Whenever the situation arises in the NFL, the media likes to repeat the cliche that it’s unusually tough to beat one opponent three times in one season. We hear the usual pseudo-analysis – that if a teams beats an opponent, it will likely stick to that game plan because it was successful while the opponent gets to try new things. And that effect would be magnified in a third contest.
But why would a coach give away a game plan? Why wouldn’t multiple results against the same team have more to do with match-ups than anything else? Is there some rule that a team that wins a game has to stick with the same planning concepts?
It’s relatively rare to see teams play three times in one year. On an average of once or a little more per year, there’s an intra-divisional playoff game. Top teams often split home-and-home games during the regular season. So it turns out that only 19 teams have ever had the opportunity to take that third victory over one opponent.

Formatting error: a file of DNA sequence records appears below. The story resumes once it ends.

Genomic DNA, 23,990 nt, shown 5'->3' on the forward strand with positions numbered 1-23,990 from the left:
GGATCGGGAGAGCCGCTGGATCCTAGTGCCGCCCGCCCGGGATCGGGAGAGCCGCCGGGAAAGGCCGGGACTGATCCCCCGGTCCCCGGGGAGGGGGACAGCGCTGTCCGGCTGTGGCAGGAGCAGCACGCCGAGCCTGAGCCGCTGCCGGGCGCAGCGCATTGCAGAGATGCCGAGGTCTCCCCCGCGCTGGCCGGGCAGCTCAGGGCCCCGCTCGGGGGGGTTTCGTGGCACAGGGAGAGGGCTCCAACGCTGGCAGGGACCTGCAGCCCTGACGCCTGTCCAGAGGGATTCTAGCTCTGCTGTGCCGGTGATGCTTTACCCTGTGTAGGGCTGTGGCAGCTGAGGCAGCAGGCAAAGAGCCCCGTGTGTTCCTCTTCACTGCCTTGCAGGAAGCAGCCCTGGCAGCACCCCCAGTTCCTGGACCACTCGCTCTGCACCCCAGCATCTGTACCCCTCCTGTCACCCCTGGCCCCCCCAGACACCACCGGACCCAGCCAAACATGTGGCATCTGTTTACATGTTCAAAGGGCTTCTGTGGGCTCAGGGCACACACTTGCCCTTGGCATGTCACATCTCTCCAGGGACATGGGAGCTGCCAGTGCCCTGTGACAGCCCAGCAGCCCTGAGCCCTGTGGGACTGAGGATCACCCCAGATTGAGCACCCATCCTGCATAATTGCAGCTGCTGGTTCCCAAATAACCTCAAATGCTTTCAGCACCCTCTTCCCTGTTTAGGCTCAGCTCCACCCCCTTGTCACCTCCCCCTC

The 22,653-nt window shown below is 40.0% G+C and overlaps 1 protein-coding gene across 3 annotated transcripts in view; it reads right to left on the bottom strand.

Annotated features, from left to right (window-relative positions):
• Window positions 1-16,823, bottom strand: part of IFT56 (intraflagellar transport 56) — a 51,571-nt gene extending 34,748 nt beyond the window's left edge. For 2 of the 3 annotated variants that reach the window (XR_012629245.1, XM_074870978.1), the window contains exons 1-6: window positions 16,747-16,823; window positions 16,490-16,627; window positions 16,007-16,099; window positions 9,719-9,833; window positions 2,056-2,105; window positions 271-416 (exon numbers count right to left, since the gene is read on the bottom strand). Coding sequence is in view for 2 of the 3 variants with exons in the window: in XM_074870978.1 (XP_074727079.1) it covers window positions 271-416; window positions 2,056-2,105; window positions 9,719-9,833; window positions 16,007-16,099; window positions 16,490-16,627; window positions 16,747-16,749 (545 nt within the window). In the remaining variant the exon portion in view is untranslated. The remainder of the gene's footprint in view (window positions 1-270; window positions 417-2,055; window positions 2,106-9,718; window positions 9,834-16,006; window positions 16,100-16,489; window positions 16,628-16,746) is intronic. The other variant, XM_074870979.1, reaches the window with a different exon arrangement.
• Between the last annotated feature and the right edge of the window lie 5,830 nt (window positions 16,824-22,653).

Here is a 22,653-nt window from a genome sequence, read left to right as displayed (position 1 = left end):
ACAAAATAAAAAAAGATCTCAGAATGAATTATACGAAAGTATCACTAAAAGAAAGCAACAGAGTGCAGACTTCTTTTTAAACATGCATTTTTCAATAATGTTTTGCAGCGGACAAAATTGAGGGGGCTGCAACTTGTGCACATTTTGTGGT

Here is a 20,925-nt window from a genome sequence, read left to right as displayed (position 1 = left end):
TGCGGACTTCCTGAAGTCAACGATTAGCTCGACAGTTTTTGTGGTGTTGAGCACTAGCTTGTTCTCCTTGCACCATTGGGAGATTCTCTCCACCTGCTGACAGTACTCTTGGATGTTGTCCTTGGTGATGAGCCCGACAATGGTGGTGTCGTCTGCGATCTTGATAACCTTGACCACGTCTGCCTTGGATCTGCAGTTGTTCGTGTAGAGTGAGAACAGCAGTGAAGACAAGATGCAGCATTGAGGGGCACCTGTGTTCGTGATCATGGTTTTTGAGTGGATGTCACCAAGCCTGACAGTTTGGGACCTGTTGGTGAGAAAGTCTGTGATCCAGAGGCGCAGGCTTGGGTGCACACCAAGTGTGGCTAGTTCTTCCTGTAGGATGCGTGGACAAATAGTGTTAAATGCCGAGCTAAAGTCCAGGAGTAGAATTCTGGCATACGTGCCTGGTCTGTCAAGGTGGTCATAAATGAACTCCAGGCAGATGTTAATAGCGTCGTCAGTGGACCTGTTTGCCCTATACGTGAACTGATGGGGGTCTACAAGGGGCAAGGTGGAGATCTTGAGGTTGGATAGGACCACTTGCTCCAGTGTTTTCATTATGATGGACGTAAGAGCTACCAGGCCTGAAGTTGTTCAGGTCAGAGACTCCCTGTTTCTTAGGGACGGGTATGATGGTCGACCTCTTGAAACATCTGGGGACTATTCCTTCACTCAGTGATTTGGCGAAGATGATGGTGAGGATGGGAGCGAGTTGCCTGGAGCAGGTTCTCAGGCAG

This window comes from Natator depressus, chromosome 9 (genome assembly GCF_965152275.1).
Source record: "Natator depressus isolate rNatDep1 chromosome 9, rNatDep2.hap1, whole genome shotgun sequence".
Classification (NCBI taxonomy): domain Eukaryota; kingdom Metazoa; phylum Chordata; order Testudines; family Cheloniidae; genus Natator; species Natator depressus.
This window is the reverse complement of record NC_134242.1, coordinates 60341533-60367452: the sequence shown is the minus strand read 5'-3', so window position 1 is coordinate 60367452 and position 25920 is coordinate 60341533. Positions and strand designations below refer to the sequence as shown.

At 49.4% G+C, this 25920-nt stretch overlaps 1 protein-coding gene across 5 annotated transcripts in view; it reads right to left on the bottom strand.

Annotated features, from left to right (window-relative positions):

It looks somewhat likely a 20th team will get that opportunity this year, since New Orleans has beaten Carolina twice and the schedule seems to favor a third game as the NFC 4/5 wild card match-up this season. Since the three-win opportunity hasn’t occurred since 2009, it will get more attention than usual.
Naturally, pundits will spend the week explaining that Sean Payton can’t possibly come up with a third way to beat the Panthers.
So, what’s the reality of the situation? Well, the home team has won 12 of those 19 games, and the team with the two prior victories has won 13 times. Myth busted.
I’ll also take the opportunity to point out that the last team to win that third game after losing the two regular season games was the New York Giants going out on the road as the fourth seed at 13-3 Dallas in the 2007 playoffs. Those Giants ending up beating the only 16-0 regular-season team in NFL history in the Super Bowl.